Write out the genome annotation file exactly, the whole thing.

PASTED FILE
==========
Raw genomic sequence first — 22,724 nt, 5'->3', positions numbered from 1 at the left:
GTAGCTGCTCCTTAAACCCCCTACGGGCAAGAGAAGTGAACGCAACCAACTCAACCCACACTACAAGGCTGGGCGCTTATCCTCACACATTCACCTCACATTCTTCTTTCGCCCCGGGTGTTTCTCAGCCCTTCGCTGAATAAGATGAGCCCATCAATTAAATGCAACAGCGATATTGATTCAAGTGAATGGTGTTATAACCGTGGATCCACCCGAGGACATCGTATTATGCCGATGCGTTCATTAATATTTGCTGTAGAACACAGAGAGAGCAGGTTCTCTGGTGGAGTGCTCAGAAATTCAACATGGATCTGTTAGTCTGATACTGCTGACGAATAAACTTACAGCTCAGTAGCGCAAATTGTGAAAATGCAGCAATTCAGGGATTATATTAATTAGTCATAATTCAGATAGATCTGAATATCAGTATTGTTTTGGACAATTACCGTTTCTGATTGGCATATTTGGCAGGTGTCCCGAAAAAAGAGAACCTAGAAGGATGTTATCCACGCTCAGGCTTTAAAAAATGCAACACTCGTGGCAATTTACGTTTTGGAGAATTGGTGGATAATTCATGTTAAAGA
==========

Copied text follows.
Raw genomic sequence first — 22,724 nt, 5'->3', positions numbered from 1 at the left:
GTAGCTGCTCCTTAAACCCCCTACGGGCAAGAGAAGTGAACGCAACCAACTCAACCCACACTACAAGGCTGGGCGCTTATCCTCACACATTCACCTCACATTCTTCTTTCGCCCCGGGTGTTTCTCAGCCCTTCGCTGAATAAGATGAGCCCATCAATTAAATGCAACAGCGATATTGATTCAAGTGAATGGTGTTATAACCGTGGATCCACCCGAGGACATCGTATTATGCCGATGCGTTCATTAATATTTGCTGTAGAACACAGAGAGAGCAGGTTCTCTGGTGGAGTGCTCAGAAATTCAACATGGATCTGTTAGTCTGATACTGCTGACGAATAAACTTACAGCTCAGTAGCGCAAATTGTGAAAATGCAGCAATTCAGGGATTATATTAATTAGTCATAATTCAGATAGATCTGAATATCAGTATTGTTTTGGACAATTACCGTTTCTGATTGGCATATTTGGCAGGTGTCCCGAAAAAAGAGAACCTAGAAGGATGTTATCCACGCTCAGGCTTTAAAAAATGCAACACTCGTGGCAATTTACGTTTTGGAGAATTGGTGGATAATTCATGTTAAAGA